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Social media misconduct

Although the EAT has not yet provided guidance on dealing with social media-related conduct issues, there are some elements of a recent decision that employers can learn from, writes Kevin Poulter

29 September 2015

An employee dismissed for posting ‘banter’ on Facebook several years before initially succeeded in his claim for unfair dismissal, but that decision has now been overturned. As social media becomes more a part of our everyday lives, what lessons can employers learn from the mistakes of others?

In The British Waterways Board v Smith [2015] UKEAT/0004/15, the Employment Appeal Tribunal (EAT) considered how first-tier tribunals should approach social media misconduct cases, but has left us short of any clear guidance.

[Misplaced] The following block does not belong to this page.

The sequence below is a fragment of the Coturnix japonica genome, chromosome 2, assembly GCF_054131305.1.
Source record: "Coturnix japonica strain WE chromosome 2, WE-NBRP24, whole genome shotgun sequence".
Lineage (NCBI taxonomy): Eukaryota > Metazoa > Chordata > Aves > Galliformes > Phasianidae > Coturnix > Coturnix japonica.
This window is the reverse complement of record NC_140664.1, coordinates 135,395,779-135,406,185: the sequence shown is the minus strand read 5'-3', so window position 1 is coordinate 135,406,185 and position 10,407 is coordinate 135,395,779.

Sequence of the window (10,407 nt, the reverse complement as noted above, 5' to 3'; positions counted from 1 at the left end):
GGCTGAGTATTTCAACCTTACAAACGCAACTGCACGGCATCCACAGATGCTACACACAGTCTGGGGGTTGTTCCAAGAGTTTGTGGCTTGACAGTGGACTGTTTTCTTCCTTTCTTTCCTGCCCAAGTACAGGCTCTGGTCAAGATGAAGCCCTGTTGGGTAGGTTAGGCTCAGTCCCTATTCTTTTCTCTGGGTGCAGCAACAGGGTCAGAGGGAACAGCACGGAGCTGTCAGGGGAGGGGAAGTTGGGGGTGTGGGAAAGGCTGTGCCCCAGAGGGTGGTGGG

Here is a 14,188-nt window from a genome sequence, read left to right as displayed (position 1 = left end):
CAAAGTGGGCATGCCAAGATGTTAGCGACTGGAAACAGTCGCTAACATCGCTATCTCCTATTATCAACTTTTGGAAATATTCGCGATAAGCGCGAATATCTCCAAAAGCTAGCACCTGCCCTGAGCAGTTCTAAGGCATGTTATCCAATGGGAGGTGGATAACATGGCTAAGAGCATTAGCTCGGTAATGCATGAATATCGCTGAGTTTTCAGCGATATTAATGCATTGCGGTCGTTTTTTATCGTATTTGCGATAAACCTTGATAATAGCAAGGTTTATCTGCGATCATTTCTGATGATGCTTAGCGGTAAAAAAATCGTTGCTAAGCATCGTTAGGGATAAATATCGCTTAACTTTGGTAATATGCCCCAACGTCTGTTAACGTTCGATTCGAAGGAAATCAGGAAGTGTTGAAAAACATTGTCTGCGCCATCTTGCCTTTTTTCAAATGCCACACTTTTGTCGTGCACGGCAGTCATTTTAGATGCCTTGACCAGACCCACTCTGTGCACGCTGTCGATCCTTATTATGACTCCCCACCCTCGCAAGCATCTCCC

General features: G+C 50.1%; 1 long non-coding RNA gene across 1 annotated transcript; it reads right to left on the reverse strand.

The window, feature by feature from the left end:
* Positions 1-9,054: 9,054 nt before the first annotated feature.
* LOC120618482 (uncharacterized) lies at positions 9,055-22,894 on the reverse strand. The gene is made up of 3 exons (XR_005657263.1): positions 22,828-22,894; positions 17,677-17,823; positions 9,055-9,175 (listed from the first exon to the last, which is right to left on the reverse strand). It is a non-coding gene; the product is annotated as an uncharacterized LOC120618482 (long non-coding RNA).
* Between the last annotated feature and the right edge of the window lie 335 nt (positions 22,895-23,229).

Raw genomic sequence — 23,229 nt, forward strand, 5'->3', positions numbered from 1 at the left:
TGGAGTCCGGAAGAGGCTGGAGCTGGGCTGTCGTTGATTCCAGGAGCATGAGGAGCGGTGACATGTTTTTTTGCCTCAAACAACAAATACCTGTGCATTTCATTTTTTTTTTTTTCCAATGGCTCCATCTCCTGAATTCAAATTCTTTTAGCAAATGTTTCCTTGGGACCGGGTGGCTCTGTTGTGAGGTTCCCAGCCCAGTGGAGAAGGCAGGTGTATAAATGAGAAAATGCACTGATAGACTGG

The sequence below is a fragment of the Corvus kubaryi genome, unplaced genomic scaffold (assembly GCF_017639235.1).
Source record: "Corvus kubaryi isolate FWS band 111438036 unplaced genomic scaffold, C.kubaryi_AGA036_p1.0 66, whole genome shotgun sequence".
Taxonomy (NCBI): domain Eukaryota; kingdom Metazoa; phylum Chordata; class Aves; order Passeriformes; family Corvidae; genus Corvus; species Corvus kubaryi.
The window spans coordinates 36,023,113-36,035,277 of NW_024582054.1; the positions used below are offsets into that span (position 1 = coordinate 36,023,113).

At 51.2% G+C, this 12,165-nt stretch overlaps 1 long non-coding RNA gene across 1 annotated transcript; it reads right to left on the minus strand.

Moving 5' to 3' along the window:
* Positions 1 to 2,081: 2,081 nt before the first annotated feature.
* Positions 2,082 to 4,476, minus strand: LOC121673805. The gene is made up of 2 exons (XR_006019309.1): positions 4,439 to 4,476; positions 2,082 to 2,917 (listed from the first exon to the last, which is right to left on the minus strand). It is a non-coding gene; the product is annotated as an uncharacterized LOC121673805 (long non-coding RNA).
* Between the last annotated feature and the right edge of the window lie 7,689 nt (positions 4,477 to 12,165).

The facts

David Smith was employed as a waterways operative by Scottish Canals and had been in employment since April 2005. He was dismissed on 4 June 2013, after a number of comments he posted on Facebook (as far back as 2011) were investigated by his employer as part of a largely unrelated grievance mediation process. When Smith arrived at the mediation meeting, he was suspended and later summarily dismissed for gross misconduct. 

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